Login   |   My Account
Home : How To : Vegetable Gardening : How To Keep Rabbits Out Of Your Garden
Vegetable Gardening
Veggie Container Gardens
Easy To Grow Herbs
Growing Herbs
Plant A Vegetable Garden
Planning Your Garden
Planting A Fall Garden
Growing Tomatoes
Tomato Planting Tips
Tomatoes Made Easy
Tomatoes 101
Tomato Varieties
Raised Planting Beds
Starting With Seeds
Succession Planting
Mistakes Gardeners Make
Vegetable Garden Design
Vegetable Garden Tips
Winter Greens
Fruits and Vegetables
Herb Gardening
Growing Bean Plants
Garden Insects
Caterpillar Garden Pests
Summer Watering Tips
Garden Rabbit Repellents
Companion Planting
Composting
Plant, Grow, Harvest
Garden Hardiness Zones
Sacrificial Gardening
Controlling Garden Pests
Garden Overwintering
Leafy Green Veggies
Flower Gardening
Outdoor Decorating
Outdoor Entertaining
Garden Recipes

 

Rabbit Repellent: Keep Rabbits Out of Your Vegetable Garden

 

 

 

The 9 Best (Humane) Garden Pest Control Tips for Getting Rid of Rabbits

 

keep rabbits out of the gardenSpotting bunny rabbits in your yard can be a beautiful sign of spring and an adorable glimpse at nature, but these small fluffy animals can munch havoc on your precious garden vegetables and flower beds. Their cute demeanor wears thin when you see the damage done to your budding plants, salad gardens, and young shrubbery.

 

Unfortunately, rabbits aren't the only animal pests eyeing up your plants. You may need to protect your garden from gophers, woodchucks, squirrels & chipmunks, voles, mice & moles, deer, and even raccoons or skunks.

 

You may be wondering how to keep rabbits and other hungry animals out of your garden. Well, for the sake of this article, we stay focused on rabbits, but many of these repellent and protective measures will work for a number of the garden pests listed above.

 

Before we can effectively plan deterrents, we need to understand the target

 

Getting To Know Your Rabbit Pest

 

The "Peter" Cottontail Rabbit can be found all across the U.S., in every state. These wild rabbits have a lifespan of 1½ to 2 years. Fully grown, they typically weigh 2 to 3 pounds and are less than 12" long. In one year, a rabbit mother can have up to 18 offspring, which implies a scary potential for exponential growth.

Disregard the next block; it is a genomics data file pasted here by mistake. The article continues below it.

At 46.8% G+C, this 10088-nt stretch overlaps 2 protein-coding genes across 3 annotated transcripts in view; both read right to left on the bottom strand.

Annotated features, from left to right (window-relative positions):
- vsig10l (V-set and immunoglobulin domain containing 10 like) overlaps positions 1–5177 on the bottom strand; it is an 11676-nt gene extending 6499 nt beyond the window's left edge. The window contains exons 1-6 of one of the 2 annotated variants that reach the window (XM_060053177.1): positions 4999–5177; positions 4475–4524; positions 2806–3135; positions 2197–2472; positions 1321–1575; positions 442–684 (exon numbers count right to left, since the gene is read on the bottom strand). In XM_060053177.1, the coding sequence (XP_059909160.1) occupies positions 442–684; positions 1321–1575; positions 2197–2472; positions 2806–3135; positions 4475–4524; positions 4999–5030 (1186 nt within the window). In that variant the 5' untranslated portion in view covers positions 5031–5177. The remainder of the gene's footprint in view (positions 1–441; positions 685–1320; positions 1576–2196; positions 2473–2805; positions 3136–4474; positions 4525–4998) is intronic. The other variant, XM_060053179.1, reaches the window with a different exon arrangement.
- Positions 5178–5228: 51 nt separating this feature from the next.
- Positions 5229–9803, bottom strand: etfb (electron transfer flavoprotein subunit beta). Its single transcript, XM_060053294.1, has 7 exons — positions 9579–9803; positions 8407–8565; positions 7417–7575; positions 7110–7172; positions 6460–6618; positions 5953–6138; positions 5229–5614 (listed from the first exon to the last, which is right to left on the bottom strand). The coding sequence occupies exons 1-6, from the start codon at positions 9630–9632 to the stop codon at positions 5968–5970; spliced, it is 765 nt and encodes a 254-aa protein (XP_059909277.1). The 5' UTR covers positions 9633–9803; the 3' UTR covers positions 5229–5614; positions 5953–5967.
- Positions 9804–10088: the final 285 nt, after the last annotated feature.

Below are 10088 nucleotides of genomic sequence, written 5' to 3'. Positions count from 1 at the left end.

Rabbits are herbivores and will eat just about anything green, including grass. But when options are available, they have some favorites and prefer to munch on young plants and tender new growth. To ensure you're dealing with a bunny problem, look for leaves with clean, angled cuts, young trees and shrubs clipped at the stems, as well as vegetables and flowers with missing buds. You can also check the surrounding area for rabbit foot prints (five toes on the front feet, four toes on the back) and spherical droppings that resemble a certain chocolate children's serial.


Wild Rabbits are skittish, nervous animals and will sprint away at any sudden noise or movement. They prefer to eat close to areas of natural cover in case they need to make a quick dash, so you should find most of their damage around the perimeter of your gardens. Watch your yard at dawn or dusk, when rabbits are most active.

 

Humane Garden Pest Control Options

getting rid of rabbits The 9 best control options for repelling rabbits and protecting
your gardens.

      Review the information below and select the options best for you and your property. Keep in mind that employing multiple control options will be more effective and will aid in repelling other animals as well.

    • Dissuade – Eliminate Favorable Conditions

      Making your property less appealing to skittish rabbits will encourage them to move on to another location. Eliminate nearby areas of natural cover where rabbits might nest or take temporary shelter. Be sure to clean up any brush piles and keep the lawn mowed.

    • Protection – Plant Barriers & Coverings

      Try a defensive method. Install chicken wire fencing or a hardware cloth barrier around the gardens to keep nibblers out. Be sure to leave some space between the plants and the fence to eliminate reach-through munching. Also, burry the bottom several inches down to prevent tunneling and make sure the height is at least two to three feet tall to discourage the jumpers. You can also use cages and cloth coverings over your plants to achieve the same thing.

    • Repellents – Scents & Tastes